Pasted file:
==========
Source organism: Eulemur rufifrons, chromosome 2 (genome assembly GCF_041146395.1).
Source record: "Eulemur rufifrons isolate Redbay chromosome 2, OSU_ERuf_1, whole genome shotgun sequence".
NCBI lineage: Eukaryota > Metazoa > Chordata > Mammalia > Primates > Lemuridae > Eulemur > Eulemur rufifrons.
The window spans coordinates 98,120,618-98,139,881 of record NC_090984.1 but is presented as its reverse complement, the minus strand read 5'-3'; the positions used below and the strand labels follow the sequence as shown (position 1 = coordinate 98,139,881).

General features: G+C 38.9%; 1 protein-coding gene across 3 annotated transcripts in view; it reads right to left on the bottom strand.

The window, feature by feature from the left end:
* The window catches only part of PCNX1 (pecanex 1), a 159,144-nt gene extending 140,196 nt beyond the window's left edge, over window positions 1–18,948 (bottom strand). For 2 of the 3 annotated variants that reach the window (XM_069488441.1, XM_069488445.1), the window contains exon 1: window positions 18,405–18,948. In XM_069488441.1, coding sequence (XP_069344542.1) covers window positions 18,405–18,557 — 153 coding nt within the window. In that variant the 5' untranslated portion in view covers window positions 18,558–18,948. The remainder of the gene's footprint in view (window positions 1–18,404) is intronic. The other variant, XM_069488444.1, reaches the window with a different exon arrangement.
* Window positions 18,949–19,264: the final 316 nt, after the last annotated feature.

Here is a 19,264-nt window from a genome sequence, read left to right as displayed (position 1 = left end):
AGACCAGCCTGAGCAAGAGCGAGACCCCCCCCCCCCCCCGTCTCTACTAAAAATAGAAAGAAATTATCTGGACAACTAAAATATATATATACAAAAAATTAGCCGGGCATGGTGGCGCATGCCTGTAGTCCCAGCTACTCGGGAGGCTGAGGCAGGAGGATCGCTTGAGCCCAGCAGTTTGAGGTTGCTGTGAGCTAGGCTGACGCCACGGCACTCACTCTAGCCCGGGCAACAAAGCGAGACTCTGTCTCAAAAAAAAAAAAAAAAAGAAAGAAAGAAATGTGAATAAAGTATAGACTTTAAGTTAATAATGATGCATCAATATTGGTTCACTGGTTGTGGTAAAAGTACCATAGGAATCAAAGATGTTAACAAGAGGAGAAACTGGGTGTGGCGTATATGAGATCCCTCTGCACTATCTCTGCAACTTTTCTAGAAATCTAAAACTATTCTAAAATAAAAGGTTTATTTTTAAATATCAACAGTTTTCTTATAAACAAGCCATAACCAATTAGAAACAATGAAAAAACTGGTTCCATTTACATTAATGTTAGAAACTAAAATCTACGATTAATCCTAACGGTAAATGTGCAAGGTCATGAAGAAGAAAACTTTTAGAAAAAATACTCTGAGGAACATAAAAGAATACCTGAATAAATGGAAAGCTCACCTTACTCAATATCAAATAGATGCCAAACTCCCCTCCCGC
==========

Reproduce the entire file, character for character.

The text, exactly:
Source organism: Eulemur rufifrons, chromosome 2 (genome assembly GCF_041146395.1).
Source record: "Eulemur rufifrons isolate Redbay chromosome 2, OSU_ERuf_1, whole genome shotgun sequence".
NCBI lineage: Eukaryota > Metazoa > Chordata > Mammalia > Primates > Lemuridae > Eulemur > Eulemur rufifrons.
The window spans coordinates 98,120,618-98,139,881 of record NC_090984.1 but is presented as its reverse complement, the minus strand read 5'-3'; the positions used below and the strand labels follow the sequence as shown (position 1 = coordinate 98,139,881).

General features: G+C 38.9%; 1 protein-coding gene across 3 annotated transcripts in view; it reads right to left on the bottom strand.

The window, feature by feature from the left end:
* The window catches only part of PCNX1 (pecanex 1), a 159,144-nt gene extending 140,196 nt beyond the window's left edge, over window positions 1–18,948 (bottom strand). For 2 of the 3 annotated variants that reach the window (XM_069488441.1, XM_069488445.1), the window contains exon 1: window positions 18,405–18,948. In XM_069488441.1, coding sequence (XP_069344542.1) covers window positions 18,405–18,557 — 153 coding nt within the window. In that variant the 5' untranslated portion in view covers window positions 18,558–18,948. The remainder of the gene's footprint in view (window positions 1–18,404) is intronic. The other variant, XM_069488444.1, reaches the window with a different exon arrangement.
* Window positions 18,949–19,264: the final 316 nt, after the last annotated feature.

Here is a 19,264-nt window from a genome sequence, read left to right as displayed (position 1 = left end):
AGACCAGCCTGAGCAAGAGCGAGACCCCCCCCCCCCCCCGTCTCTACTAAAAATAGAAAGAAATTATCTGGACAACTAAAATATATATATACAAAAAATTAGCCGGGCATGGTGGCGCATGCCTGTAGTCCCAGCTACTCGGGAGGCTGAGGCAGGAGGATCGCTTGAGCCCAGCAGTTTGAGGTTGCTGTGAGCTAGGCTGACGCCACGGCACTCACTCTAGCCCGGGCAACAAAGCGAGACTCTGTCTCAAAAAAAAAAAAAAAAAGAAAGAAAGAAATGTGAATAAAGTATAGACTTTAAGTTAATAATGATGCATCAATATTGGTTCACTGGTTGTGGTAAAAGTACCATAGGAATCAAAGATGTTAACAAGAGGAGAAACTGGGTGTGGCGTATATGAGATCCCTCTGCACTATCTCTGCAACTTTTCTAGAAATCTAAAACTATTCTAAAATAAAAGGTTTATTTTTAAATATCAACAGTTTTCTTATAAACAAGCCATAACCAATTAGAAACAATGAAAAAACTGGTTCCATTTACATTAATGTTAGAAACTAAAATCTACGATTAATCCTAACGGTAAATGTGCAAGGTCATGAAGAAGAAAACTTTTAGAAAAAATACTCTGAGGAACATAAAAGAATACCTGAATAAATGGAAAGCTCACCTTACTCAATATCAAATAGATGCCAAACTCCCCTCCCGC